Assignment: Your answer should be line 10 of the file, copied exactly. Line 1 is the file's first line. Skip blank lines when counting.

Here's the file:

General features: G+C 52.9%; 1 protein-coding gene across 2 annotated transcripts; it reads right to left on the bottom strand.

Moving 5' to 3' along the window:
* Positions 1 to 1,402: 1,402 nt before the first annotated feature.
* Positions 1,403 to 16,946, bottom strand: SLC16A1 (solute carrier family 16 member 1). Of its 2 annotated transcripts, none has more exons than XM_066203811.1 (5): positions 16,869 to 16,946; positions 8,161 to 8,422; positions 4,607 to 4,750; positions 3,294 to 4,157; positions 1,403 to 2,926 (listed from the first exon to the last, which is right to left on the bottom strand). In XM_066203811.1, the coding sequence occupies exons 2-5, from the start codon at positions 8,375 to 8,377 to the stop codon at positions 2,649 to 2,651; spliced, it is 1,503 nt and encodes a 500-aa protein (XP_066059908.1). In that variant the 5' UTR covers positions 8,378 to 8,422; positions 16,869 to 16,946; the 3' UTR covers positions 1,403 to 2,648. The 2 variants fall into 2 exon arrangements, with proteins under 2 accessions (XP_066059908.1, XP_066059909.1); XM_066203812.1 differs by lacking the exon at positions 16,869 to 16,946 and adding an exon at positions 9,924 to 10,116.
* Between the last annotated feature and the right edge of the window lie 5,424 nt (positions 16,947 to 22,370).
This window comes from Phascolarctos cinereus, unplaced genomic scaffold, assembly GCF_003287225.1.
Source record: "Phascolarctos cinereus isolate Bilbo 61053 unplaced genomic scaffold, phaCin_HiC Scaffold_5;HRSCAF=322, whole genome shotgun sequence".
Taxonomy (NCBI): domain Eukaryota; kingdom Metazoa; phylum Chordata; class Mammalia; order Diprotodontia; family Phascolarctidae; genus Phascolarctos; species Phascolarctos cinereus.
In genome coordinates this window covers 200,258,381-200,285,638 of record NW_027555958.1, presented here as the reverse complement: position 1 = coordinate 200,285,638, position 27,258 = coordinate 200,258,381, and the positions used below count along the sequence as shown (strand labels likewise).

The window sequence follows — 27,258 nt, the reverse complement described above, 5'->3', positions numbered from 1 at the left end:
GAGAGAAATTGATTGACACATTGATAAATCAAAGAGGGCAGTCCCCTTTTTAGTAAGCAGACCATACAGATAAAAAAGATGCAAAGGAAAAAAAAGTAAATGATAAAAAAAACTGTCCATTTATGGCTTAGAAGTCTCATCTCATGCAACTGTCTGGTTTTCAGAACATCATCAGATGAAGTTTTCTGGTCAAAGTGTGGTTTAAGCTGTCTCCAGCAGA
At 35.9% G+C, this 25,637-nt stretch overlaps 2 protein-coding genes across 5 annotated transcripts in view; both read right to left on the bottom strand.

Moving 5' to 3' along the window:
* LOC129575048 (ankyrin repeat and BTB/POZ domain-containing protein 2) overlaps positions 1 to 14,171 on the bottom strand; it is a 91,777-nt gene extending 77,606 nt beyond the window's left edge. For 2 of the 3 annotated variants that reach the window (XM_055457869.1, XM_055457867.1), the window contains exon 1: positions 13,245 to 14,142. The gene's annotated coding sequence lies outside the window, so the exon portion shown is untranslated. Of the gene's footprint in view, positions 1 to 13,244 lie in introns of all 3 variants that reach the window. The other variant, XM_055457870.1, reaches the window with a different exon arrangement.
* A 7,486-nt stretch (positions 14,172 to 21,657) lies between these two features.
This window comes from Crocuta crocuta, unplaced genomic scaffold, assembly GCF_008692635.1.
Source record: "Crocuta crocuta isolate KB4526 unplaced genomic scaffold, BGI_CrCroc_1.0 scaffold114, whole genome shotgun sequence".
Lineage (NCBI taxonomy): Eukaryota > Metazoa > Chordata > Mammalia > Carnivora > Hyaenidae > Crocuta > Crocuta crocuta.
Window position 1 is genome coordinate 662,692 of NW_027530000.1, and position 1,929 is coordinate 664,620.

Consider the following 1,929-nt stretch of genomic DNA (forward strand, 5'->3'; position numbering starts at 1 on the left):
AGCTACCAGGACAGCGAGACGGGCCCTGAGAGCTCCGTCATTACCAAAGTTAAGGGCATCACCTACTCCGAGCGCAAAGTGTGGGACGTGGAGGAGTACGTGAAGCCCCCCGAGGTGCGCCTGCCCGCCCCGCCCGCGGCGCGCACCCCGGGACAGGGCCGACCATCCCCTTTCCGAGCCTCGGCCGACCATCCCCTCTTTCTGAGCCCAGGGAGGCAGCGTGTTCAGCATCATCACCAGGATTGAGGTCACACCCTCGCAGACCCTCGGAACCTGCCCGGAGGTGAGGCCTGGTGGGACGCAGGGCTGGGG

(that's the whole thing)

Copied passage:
The window sequence follows — 27,258 nt, the reverse complement described above, 5'->3', positions numbered from 1 at the left end: